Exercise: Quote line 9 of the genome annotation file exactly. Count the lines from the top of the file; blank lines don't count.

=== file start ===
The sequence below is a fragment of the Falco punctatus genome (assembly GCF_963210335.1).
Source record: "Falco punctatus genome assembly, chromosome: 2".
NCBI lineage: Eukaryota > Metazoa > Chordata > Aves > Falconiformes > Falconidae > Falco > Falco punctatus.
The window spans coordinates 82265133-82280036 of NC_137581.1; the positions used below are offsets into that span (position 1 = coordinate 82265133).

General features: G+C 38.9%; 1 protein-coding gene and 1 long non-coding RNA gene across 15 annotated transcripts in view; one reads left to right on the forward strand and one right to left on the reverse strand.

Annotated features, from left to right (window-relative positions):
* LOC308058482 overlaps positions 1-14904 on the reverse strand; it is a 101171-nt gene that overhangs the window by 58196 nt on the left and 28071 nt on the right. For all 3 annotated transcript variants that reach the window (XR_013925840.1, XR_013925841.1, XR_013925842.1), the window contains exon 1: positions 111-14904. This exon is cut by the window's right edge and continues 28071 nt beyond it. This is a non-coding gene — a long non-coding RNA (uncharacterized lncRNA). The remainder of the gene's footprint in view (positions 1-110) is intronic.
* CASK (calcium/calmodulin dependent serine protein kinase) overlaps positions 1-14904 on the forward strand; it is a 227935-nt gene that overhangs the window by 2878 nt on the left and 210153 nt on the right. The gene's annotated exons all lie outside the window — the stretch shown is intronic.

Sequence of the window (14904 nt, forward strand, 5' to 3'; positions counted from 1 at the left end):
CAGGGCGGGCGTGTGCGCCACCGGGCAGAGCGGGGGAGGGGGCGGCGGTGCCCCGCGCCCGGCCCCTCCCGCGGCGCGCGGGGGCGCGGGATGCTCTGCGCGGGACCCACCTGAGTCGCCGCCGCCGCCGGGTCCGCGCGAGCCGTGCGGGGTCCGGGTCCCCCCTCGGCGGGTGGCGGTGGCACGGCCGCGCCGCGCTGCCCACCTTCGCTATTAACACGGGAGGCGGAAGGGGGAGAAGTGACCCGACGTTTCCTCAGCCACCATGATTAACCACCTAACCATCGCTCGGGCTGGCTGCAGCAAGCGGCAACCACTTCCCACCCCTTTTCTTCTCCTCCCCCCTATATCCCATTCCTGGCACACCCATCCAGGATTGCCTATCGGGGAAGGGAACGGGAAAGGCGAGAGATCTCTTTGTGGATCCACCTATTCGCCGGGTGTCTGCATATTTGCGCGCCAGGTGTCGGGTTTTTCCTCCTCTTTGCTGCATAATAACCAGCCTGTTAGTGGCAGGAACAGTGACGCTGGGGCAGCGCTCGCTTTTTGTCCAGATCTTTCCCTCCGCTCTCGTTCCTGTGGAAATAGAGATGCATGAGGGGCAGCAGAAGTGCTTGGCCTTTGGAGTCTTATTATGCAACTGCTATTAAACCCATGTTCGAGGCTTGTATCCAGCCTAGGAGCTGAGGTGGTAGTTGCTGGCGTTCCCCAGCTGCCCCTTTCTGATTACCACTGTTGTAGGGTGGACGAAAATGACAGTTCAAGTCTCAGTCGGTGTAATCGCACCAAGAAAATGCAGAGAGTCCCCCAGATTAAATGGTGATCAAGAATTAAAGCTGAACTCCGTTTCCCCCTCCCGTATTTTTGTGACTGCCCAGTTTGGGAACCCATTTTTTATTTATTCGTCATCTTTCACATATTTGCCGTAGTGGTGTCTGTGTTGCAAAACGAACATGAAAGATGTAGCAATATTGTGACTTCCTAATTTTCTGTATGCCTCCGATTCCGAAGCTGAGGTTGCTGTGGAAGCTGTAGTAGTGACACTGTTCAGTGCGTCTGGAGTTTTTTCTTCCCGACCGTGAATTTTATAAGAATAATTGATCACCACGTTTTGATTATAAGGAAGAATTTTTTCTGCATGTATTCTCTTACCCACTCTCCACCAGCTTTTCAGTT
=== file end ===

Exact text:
Sequence of the window (14904 nt, forward strand, 5' to 3'; positions counted from 1 at the left end):